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naturalismThe philosophical position that is predominant in today’s philosophy departments worldwide is called Naturalism. It is, roughly enough, the position that all of reality is limited to the ‘natural’, by which is meant the physical. Strictly speaking Naturalism is a form of Physicalism or Materialism. There are many important and well-thought-out attempts to refute Naturalism and I personally find them compelling. These can be found in book-length form, for instance Robert Koons’ edited volume, The Waning of Materialism, has much to say about this. Even Thomas Nagel’s recent short treatise, Mind and the Cosmos – despite his being a Naturalist – lends much to the discredit of philosophical Naturalism. Nagel is refreshingly honest about his commitment to Naturalism: he must remain an atheist because he absolutely does not want to believe in God. If it were not for this I suspect that he, and many other Naturalists, would have become theists long ago and embraced a richer ontology. One further: the picture for this post is actually taken from the cover of a book sharply criticizing naturalism, the title of which is, naturally, Naturalism, by Stewart Goetz and Charles Talliaferro. I had the pleasure of meeting Talliaferro several years back when he came the university I was at and he was nice enough to give me a copy of the book – it is a splendid read.

There are two recent criticisms of Naturalism, however, that this post would like to direct your attention to: one short and one book-length. The first, which I recommend reading first, is Alvin Plantinga’s interview in the New York Times Opinionater section with Gary Gutting. Plantinga is arguably the most important – certainly the most influential – of living philosophers. His work is tremendous in its scope and originality. In brief form he puts his finger on several key problems for Naturalism and, I think rightly, a chief reason why it is so widespread: not due to rational superiority to the alternative but due to psychological blockage in the system.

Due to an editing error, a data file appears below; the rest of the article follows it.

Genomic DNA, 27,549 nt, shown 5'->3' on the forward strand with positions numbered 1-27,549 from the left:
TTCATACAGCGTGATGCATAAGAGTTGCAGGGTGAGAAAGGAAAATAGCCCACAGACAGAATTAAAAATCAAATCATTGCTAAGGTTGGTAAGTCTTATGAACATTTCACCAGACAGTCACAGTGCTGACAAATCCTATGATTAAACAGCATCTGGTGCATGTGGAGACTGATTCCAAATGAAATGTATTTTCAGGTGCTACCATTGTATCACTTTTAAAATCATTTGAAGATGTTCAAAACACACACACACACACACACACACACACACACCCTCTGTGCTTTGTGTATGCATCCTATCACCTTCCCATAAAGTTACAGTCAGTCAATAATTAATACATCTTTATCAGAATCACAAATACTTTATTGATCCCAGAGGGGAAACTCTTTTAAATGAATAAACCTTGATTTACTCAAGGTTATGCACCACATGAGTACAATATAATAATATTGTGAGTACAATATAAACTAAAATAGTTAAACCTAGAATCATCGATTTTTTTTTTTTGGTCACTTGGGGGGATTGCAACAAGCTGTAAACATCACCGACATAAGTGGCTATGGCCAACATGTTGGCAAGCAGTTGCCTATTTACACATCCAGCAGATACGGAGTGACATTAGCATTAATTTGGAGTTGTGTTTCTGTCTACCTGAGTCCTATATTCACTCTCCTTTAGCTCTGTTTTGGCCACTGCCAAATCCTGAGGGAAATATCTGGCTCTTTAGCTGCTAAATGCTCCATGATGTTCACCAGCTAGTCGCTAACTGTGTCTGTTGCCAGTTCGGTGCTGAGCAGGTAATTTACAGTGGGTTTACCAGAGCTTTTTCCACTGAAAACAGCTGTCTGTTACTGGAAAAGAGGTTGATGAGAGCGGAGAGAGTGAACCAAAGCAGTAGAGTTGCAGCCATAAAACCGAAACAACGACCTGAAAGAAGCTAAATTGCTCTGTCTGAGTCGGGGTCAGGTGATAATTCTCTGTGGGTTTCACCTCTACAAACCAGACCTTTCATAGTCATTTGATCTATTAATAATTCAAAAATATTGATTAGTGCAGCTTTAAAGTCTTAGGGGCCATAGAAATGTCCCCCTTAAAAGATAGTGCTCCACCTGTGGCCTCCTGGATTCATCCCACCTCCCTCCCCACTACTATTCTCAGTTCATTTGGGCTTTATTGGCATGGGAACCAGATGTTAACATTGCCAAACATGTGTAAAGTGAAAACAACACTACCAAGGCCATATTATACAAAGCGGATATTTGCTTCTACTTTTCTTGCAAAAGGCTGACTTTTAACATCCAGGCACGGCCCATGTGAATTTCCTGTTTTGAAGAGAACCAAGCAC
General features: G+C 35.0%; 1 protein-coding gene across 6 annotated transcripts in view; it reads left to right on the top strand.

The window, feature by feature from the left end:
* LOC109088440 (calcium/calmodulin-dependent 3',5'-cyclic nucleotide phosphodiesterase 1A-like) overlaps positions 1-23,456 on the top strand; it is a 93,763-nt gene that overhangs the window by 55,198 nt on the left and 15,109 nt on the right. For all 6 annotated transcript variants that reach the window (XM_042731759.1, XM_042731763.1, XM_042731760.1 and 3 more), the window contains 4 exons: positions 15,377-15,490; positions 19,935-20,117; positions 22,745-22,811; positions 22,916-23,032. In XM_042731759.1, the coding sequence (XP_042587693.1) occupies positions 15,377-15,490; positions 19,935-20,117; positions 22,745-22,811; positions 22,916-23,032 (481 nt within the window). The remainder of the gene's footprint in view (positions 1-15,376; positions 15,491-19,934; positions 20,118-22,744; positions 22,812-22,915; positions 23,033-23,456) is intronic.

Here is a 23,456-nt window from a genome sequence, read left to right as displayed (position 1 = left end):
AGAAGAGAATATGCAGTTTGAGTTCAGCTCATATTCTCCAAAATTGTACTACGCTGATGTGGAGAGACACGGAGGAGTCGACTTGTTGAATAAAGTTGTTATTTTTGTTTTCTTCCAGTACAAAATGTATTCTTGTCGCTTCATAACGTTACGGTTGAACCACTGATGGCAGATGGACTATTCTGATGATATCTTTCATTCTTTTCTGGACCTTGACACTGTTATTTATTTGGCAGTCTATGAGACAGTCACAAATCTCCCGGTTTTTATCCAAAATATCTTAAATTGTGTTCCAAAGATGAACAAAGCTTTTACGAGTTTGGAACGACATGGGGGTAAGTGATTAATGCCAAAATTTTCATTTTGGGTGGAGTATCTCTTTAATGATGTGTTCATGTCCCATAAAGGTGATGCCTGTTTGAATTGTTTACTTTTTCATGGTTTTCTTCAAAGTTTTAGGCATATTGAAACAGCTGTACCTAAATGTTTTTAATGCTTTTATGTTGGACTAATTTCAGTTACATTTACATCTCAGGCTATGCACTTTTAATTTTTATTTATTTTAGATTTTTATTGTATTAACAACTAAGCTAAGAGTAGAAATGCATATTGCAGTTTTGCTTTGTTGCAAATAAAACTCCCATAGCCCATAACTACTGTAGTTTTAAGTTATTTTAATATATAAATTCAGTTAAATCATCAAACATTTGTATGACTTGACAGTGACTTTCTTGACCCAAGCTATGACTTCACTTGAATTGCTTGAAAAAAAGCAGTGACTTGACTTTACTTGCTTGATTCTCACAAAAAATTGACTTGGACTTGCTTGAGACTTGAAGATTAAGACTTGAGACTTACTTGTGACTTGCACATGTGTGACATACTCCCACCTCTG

The second work is a book that I am still in the process of reading but am, at present, well pleased with. It is worth reading if only for the excellent example of the proper use of the English language – something that is terribly abused today. The future of this common tongue is in jeopardy and it is heartening to see some authors with the courage to insult meager minds by forcing them to use a dictionary. I am, of course, referring to David Bentley Hart’s recent work, The Experience of God: Being, Consciousness, Bliss from Yale University Press. Hart, in his usual style, pulls no punches and has a knack for zeroing in on the key issues. Summing up a long exposition, on page 150 he writes the following:

“Naturalism, as I have said repeatedly, is a philosophy of the absurd, of the just-there-ness of what is certainly by its nature a contingent reality; is it, simply enough, an absurd philosophy. As I have also said, however, there is a certain circularity in that claim, inasmuch as naturalism, if it is true, renders all reason debile; so it is possible to believe that what has the appearance of absurdity may in fact be the reality of things, even if one cannot consistently act upon that belief, or even conceive  what it would mean. I at least, am willing to grant naturalism its proper dignity as a kind of pure, unreasoning faith: absolute fidelity to an absolute paradox. Theism has nothing magnificently wild and rhapsodically anarchic to offer; the faith it supports depends at some point upon a consistent set of logical intuitions, and so lacks the sheer intellectual brio of that sort of madly, romantically adventurous absurdism. In a few of my more purely passionate moments I find myself a little envious of materialism’s casual audacity and happy barbarism.”

Thus, I for one, as this blog suggests, think that the true bridging of faith and reason is only on the side of the theist. The faith of the atheist cannot be bridged to that of Naturalism, for Naturalism is inherently irrational, as all forms of materialism are. It takes an enormous amount more of hope to be a naturalist – hope that one day, somehow, one might have a good reason for being one – than it does to be a theist. Moreover, the hope of the theist is of an altogether different kind – one grounded in actuality.